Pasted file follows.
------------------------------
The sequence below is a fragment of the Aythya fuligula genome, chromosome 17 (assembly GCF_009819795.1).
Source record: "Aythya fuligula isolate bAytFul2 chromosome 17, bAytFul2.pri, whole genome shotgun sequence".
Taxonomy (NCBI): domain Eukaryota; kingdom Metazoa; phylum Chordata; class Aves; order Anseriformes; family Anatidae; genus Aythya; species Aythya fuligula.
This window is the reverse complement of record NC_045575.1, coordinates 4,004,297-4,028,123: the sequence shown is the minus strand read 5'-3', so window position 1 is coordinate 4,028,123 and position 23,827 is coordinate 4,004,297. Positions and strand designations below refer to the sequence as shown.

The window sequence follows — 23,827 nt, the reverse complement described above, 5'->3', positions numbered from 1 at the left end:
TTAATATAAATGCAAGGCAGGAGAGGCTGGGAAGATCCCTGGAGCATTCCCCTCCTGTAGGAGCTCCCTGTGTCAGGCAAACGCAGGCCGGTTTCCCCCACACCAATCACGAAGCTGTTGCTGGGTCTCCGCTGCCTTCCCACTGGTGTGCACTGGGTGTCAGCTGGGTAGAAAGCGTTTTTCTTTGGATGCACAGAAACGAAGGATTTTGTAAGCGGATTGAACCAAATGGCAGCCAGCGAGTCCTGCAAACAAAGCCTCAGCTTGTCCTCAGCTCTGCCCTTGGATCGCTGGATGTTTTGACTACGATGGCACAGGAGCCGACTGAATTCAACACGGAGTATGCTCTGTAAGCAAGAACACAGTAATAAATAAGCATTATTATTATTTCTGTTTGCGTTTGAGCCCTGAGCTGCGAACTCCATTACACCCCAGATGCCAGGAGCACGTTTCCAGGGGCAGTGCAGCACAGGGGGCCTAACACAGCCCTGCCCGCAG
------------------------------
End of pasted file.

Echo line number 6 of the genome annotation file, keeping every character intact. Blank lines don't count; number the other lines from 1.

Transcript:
TTAATATAAATGCAAGGCAGGAGAGGCTGGGAAGATCCCTGGAGCATTCCCCTCCTGTAGGAGCTCCCTGTGTCAGGCAAACGCAGGCCGGTTTCCCCCACACCAATCACGAAGCTGTTGCTGGGTCTCCGCTGCCTTCCCACTGGTGTGCACTGGGTGTCAGCTGGGTAGAAAGCGTTTTTCTTTGGATGCACAGAAACGAAGGATTTTGTAAGCGGATTGAACCAAATGGCAGCCAGCGAGTCCTGCAAACAAAGCCTCAGCTTGTCCTCAGCTCTGCCCTTGGATCGCTGGATGTTTTGACTACGATGGCACAGGAGCCGACTGAATTCAACACGGAGTATGCTCTGTAAGCAAGAACACAGTAATAAATAAGCATTATTATTATTTCTGTTTGCGTTTGAGCCCTGAGCTGCGAACTCCATTACACCCCAGATGCCAGGAGCACGTTTCCAGGGGCAGTGCAGCACAGGGGGCCTAACACAGCCCTGCCCGCAG